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  • In primary progressive aphasia, the disease starts in an area at the back of the frontal lobes and front of the temporal lobes.
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  • No overt language dysfunction was found in our population of 18 patients with focal ischemic lesions primarily affecting the right frontal or temporal lobes.
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  • The lobes of the cerebral hemisphere, optic nerves, arachnoid granulations and blood vessels are all identified.
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  • The density of tubers was greatest in the parietal lobes, and tubers were more frequent in the cingulate gyrus than expected.
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  • In turn each cerebral hemisphere is divided by fissures into five lobes.
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  • It grows caudally as a tubular duct which eventually divides to form the isthmus and lobes.
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  • The converse was found to be true of individuals with damage to their right parietal lobes.
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  • Protruding from each, in the image below, are two long stigma lobes.
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  • This definition yielded a conservative assignment as several protein with distinct lobes (e.g. hen lysozyme and subtilisin) were classed as single-domain proteins.
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  • Assemblies representing words of this category would be distributed over perisylvian and visual cortices in parietal, temporal and/or occipital lobes.
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  • Dorsal Stream Occipital cortex to posterior parietal and frontal lobes.
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  • The posterior parietal lobes are responsible for achieving this for you.
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  • Bipolar lobes many planetary nebulae have a pronounced spreading along an axis.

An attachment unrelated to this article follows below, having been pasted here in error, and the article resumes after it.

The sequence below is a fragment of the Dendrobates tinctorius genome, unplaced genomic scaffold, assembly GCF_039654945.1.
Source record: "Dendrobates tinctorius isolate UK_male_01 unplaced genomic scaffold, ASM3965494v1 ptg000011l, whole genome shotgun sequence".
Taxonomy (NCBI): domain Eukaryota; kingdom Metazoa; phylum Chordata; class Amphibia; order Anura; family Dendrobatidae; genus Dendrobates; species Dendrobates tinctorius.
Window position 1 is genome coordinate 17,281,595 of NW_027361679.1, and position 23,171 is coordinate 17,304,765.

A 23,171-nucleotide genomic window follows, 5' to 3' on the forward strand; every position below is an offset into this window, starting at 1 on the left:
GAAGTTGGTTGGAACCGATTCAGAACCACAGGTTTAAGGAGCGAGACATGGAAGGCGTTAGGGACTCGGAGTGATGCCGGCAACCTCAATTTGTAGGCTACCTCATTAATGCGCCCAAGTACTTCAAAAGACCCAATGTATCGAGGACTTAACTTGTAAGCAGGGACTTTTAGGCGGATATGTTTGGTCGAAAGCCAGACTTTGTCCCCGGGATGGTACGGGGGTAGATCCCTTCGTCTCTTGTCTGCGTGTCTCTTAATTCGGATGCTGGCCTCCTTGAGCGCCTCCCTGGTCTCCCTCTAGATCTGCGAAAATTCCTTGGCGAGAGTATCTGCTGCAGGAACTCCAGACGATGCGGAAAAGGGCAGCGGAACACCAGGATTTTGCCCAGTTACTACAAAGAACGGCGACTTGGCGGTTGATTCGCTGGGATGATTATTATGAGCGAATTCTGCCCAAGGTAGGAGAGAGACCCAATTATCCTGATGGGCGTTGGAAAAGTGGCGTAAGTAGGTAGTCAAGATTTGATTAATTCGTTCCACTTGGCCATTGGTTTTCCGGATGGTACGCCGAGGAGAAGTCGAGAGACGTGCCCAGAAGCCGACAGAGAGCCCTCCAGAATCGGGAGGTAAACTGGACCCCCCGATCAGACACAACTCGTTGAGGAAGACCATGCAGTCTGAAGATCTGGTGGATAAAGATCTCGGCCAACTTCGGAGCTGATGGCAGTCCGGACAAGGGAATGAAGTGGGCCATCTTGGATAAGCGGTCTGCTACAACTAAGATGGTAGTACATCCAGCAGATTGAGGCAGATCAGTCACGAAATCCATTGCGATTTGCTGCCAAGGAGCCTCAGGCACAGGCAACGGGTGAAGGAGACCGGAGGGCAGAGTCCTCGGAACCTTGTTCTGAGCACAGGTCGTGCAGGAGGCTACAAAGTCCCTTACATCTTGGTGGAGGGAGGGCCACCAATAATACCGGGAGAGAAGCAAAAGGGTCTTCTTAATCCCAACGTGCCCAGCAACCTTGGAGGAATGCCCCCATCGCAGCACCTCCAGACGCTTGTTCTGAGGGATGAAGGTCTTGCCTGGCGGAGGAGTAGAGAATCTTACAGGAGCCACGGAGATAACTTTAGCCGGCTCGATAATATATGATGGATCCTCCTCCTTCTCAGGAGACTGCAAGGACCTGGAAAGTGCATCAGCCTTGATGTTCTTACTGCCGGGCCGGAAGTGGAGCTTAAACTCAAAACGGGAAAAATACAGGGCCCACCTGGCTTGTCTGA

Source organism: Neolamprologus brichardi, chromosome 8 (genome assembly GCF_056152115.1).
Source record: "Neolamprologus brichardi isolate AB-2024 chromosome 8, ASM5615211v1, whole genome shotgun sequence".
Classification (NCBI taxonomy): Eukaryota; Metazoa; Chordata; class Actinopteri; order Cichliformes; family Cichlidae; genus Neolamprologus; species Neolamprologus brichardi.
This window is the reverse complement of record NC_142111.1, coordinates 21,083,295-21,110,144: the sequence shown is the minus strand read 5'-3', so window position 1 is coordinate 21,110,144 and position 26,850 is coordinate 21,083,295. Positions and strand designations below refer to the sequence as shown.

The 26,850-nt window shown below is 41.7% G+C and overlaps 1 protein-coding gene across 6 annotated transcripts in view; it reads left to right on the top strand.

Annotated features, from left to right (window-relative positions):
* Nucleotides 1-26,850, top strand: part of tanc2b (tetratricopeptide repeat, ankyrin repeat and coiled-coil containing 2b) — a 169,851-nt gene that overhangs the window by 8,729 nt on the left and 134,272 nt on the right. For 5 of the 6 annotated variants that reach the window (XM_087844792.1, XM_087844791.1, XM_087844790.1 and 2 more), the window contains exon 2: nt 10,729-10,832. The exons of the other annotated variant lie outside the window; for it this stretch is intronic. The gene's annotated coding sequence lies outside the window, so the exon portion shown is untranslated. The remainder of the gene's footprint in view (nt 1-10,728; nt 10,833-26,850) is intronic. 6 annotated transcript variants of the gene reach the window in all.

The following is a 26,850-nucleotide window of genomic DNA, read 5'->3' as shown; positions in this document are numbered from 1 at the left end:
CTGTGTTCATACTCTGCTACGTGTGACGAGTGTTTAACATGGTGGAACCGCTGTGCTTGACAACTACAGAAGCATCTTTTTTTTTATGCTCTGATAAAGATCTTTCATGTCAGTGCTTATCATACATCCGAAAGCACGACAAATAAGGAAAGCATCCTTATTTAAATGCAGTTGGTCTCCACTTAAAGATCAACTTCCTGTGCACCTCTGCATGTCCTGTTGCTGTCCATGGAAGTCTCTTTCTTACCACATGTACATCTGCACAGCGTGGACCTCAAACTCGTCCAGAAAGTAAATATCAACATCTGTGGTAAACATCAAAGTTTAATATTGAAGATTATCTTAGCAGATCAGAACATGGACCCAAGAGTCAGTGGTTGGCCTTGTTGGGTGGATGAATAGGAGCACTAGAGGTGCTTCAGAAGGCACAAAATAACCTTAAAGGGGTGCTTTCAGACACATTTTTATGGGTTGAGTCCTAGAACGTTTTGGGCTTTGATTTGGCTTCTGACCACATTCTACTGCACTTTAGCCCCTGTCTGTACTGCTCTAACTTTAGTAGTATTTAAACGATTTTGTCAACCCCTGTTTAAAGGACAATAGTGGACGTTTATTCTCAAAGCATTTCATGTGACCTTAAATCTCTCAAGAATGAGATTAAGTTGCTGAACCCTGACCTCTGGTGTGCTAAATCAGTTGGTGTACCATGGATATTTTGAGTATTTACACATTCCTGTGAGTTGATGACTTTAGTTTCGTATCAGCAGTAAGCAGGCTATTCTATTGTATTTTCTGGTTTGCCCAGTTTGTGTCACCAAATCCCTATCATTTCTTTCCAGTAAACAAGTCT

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  • Mink MM rotary lobe vacuum pumps are directly driven by a flanged motor; the two lobes are synchronized by a gear.
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  • The eyes are dark brown and they have a single bright red comb, long wattles and ear lobes.
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  • The broad deeply-sinuated leaves with blunt rounded lobes are of a peculiar yellowish colour when the buds unfold in May, but assume a more decided green towards midsummer, and eventually become rather dark in tint; they do not change to their brown autumnal hue until late in October, and on brushwood and saplings the withered foliage is often retained until the spring.
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  • Robur, but in old age the boughs generally curve downwards, and the tree acquires a wide spreading head; the bark is dark brown, becoming grey and furrowed in large trees; the foliage varies much, but in the prevailing kinds the leaves are very deeply sinuated, with pointed, often irregular lobes, the footstalks short, and furnished at the base with long linear stipules that do not fall with the leaf, but remain attached to the bud till the following spring, giving a marked feature to the young shoots.